With the Giants trailing the Astros by one run in the 11th inning Sunday and a runner on first base Miguel Tejada was summoned off the bench to lay down a sacrifice bunt.
Tejada successfully advanced the runner to second base, but Aaron Rowand and Mike Fontenot stranded him, the Giants eventually lost 4-3, and yesterday Tejada explained that he was both surprised and unhappy to get the bunt sign:
I shook my head. I was thinking I was sent up to hit. After that, I did my job. I put the bunt down. I’m not the only guy who was surprised yesterday to see the bunt sign. I just work here. Whatever the manager tells me to do, I gotta do. I respect the manager and the team and my teammates. He tells me to do it, I’ll do it. If that’s the way I’m going to help the team, I’ll do it.
John Shea of the San Francisco Chronicle notes that Tejada initially shook his head “no” several times when he saw the bunt sign from third-base coach Tim Flannery and “didn’t run hard to first.” Tejada indicated to reporters that leg soreness kept him from hustling on the play, but then said the injury was “nothing to worry about.”
Tejada also questioned why the manager didn’t send a pitcher to the plate to bunt, as if laying down a sacrifice in the 11th inning of a crucial late-season game should be off limits for a guy hitting .237 with a .268 on-base percentage and .324 slugging percentage. Just one more reason why signing Tejada to a $6 million deal was among the worst moves of the offseason.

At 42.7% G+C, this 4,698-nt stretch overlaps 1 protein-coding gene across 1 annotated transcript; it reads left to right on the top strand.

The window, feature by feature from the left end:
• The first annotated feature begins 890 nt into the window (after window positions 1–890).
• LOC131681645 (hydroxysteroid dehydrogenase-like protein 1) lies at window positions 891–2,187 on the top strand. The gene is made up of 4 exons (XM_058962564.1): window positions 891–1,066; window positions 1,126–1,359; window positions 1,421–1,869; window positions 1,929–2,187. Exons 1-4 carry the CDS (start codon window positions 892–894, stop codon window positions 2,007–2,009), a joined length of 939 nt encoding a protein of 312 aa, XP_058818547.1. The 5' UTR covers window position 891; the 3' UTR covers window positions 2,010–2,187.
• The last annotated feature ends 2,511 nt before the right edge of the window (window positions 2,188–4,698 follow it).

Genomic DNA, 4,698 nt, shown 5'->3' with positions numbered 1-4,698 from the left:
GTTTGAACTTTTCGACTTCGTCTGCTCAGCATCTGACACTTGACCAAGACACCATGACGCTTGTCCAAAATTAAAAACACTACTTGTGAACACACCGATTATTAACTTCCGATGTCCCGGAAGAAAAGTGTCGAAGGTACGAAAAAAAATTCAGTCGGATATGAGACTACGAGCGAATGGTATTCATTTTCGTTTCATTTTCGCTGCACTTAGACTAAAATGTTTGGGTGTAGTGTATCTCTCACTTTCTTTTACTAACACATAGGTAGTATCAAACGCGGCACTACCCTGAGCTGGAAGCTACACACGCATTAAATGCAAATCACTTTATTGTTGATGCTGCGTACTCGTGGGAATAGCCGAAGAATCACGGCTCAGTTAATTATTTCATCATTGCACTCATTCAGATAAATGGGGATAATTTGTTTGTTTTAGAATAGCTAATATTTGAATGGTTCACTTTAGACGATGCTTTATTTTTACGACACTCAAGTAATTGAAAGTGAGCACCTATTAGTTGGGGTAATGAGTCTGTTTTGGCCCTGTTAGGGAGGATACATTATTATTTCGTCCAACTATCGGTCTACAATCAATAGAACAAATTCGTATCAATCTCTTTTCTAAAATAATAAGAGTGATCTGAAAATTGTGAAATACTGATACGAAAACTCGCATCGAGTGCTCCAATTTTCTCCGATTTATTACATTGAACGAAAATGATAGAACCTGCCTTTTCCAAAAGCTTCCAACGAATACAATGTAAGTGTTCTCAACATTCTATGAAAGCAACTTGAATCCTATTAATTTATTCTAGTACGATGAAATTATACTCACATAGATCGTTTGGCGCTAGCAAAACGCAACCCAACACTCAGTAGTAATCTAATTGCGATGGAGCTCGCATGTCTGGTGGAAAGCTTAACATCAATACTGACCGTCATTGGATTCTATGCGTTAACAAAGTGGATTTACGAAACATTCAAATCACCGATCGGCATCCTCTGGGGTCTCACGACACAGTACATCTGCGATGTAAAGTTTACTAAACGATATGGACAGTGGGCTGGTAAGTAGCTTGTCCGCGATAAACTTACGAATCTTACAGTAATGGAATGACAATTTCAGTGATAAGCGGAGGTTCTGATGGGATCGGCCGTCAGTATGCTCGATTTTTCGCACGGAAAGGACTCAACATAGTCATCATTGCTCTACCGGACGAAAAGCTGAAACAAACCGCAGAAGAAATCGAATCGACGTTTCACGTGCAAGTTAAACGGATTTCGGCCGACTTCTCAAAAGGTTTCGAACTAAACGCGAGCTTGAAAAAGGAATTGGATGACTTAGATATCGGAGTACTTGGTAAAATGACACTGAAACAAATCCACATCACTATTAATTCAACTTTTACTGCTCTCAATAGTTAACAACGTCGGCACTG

Joe Longo, the agent of Marlins outfielder Christian Yelich, said his client’s relationship with the Marlins is “irretrievably broken,” ESPN’s Jerry Crasnick reports. He believes in the best interest of both Yelich and the Marlins to work out a trade before the start of spring training.
They have a plan. I respect that plan, but that plan shouldn’t include Christian at this point in his career. He’s in the middle of the best years of his career, and having him be part of a 100-loss season is not really where [we] want to see him going.
The relationship between player and team is irretrievably broken. It’s soured. He’s part of the old ownership regime. The new ownership regime needs to get new parts into this plan and move forward, and he needs to get on with his career where he’s got a chance to win. The big issue is him winning and winning now.
He loves the city of Miami. He loves the fans. He’s had nothing but a good experience in South Florida, and he feels sorry where they ended up. But I think having him report [to spring training] and attempting to include him moving forward is going to be uncomfortable for both sides. I don’t see how it’s going to work.
This certainly comes as no surprise considering the offseason the Marlins have had after installing new ownership, going from Jeffrey Loria to Bruce Sherman and Derek Jeter. The club traded All-Star outfielder Giancarlo Stanton, who hit 59 home runs last season, as well as Dee Gordon and Marcell Ozuna. As Crasnick notes, Yelich isn’t the only player to express disappointment with the Marlins’ current direction — J.T. Realmuto and Starlin Castro have as well.
Yelich, 26, signed a seven-year, $49.57 million contract extension with the Marlins in March of 2015. Given his career performance, that’s a bargain of a contract, which is why more than a handful of teams have inquired with the Marlins about him this offseason. Yelich finished the past season with a .282/.369/.439 triple-slash line along with 18 home runs, 81 RBI, 100 runs scored, and 16 stolen bases in 695 plate appearances.